What you might be feeling:
Numb and distracted: “This can’t be happening to me.
Alienated from other people: All while everyone else exists in the beautiful sunny carefree world participating in everyday events, you’re in a dark tunnel…Alone, without, depressed.
Bereft of purpose: Many can agree that after caring for someone for so long, you begin to feel painfully lost, as if the connection that kept you going every day is no longer there.
What you might notice:
Memory gaps: From being unable to recall what you did yesterday, or not knowing how long it’s been since you last ate.
Being disorganized and “spacey” misplacing your keys or cell phone, losing your car in the parking lot, forgetting to return phone calls or reply to texts
Feeling out of touch with your real feelings: reacting in ways that don’t feel like “you,” drinking, pills, drugs, snapping at everyone, or having no emotion when a friend tells you some happy or sad news. Just numb..
What to do:
Give yourself permission to feel however you feel. You’ve just been through an emotional earthquake, and the aftershocks are going to continue for a long time. It’s okay if you can’t cry, and it’s also okay if you cry all the time or at inappropriate moments.
Break through the denial. Recognize that numbness has a purpose: It keeps you from falling apart. But if feelings of distance and unreality are bothering you, use family members and close friends as touchstones. It’s always easier said than done, but try to prevent yourself from “suppressing” your feelings by checking in with others: How are you holding up? Create opportunities to talk over the experiences you’ve been through and reminisce about your loved one.
Stage 2: Pain and Guilt
When the protective curtain of denial slowly slips aside, intense feelings start to surface. This may be the hardest time, when things seem darkest. Self-blame is common. You may find yourself replaying conversations and decisions in your mind and asking yourself if you should have done things differently. If you’ve lost someone who’s been suffering or in pain, you may experience a complex mix of relief coupled with guilt. It’s common to hear a judging voice in your head, berating you for feeling relieved or not thinking of them as often as before, but actually relief is a perfectly normal reaction.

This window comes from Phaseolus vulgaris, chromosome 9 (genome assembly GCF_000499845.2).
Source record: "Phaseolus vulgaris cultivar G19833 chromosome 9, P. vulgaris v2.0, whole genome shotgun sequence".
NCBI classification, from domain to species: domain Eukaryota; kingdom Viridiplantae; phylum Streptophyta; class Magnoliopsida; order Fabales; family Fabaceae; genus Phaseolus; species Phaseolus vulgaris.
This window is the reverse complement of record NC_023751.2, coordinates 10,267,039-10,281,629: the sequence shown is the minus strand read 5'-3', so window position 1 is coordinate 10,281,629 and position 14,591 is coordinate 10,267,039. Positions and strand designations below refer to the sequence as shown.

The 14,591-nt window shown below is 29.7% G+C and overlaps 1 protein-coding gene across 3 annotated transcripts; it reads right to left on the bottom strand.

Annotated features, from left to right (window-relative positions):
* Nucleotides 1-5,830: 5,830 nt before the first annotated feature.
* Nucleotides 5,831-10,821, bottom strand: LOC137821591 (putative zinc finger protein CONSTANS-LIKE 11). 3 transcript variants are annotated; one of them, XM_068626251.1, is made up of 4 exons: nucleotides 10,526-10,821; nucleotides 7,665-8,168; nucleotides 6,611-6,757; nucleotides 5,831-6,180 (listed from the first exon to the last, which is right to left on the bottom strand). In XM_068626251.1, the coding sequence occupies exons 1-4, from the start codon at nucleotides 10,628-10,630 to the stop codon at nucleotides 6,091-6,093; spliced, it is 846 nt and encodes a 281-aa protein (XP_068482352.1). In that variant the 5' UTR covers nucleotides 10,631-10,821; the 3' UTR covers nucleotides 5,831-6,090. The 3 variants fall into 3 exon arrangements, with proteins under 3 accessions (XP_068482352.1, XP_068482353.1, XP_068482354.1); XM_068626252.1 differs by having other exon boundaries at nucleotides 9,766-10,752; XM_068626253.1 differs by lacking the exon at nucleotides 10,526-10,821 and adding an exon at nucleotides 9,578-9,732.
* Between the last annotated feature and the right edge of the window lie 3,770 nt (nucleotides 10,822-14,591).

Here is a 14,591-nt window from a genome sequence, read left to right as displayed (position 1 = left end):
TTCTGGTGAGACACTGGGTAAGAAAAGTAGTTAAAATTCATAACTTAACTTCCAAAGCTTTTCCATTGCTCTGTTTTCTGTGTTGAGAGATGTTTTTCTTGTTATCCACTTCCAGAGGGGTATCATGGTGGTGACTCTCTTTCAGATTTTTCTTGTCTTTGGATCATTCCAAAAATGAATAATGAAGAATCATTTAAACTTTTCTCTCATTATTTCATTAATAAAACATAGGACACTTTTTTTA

What you might be feeling:
Extreme mood swings: feeling okay one moment and overwhelmed with sadness the next.
Physical and/or emotional exhaustion. You might feel like you can’t get out of bed in the morning, or even like you can’t go on any longer.
Guilt: if you had an argument and refused to speak, or missed the last phone call, you may feel guilty that you’re the blame. If you had been the bigger person this would’ve never happened. Guilt also arises of you may begin to feel relieved that the intense period of caregiving is over and you can return to your “normal” life.
What you might notice:
Tears: that come when you least expect them.
Negative thoughts: about yourself, situations, or people
Obsessive thought patterns: such as going over in your mind things you did and didn’t do or say.
Exhaustion and lethargy: feeling overwhelmed and defeated, asking yourself “what’s the point?” Why do I even care about anything anymore?
What to do:
Find ways to turn off the “tapes” replaying themselves in your mind. If there are moments or images that are particularly traumatic to remember (the decision to turn off life support, for example, or an image of your loved one in pain), talk through the memories with family members and friends who went through them with you. If you were alone, pray to God for comfort.
Saying, “I keep thinking of how much pain she was in and wondering if there was more we could have done” allows you to get the dark feelings and fears out in the open so that you and those who were also present can talk through what happened.
You may be surprised to find that others remember things differently. Getting everyone’s feelings out in the open allows you to reassure each other that you all did the best you could in a difficult situation.
Ask for help. This is the time to find a support group, therapist, or close friend or family member who’s been through something similar, who can help you work through these very difficult feelings.